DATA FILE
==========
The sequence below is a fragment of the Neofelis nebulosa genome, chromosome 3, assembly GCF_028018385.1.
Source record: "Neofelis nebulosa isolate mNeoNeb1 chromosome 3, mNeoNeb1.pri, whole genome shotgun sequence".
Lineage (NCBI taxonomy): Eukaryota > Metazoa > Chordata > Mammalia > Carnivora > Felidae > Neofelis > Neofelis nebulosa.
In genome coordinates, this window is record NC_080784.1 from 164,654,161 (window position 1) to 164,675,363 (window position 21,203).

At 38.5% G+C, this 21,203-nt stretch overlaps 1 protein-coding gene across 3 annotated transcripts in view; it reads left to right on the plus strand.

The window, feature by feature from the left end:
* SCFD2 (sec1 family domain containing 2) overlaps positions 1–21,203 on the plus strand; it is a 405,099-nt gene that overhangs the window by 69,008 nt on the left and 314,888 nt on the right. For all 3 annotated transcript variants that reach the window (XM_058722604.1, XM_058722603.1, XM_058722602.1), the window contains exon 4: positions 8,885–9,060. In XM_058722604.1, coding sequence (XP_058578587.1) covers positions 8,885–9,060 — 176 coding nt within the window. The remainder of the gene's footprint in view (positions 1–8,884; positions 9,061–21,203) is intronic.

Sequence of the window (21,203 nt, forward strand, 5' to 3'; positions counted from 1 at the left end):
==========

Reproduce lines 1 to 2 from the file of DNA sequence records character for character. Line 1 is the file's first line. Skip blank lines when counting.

The sequence below is a fragment of the Neofelis nebulosa genome, chromosome 3, assembly GCF_028018385.1.
Source record: "Neofelis nebulosa isolate mNeoNeb1 chromosome 3, mNeoNeb1.pri, whole genome shotgun sequence".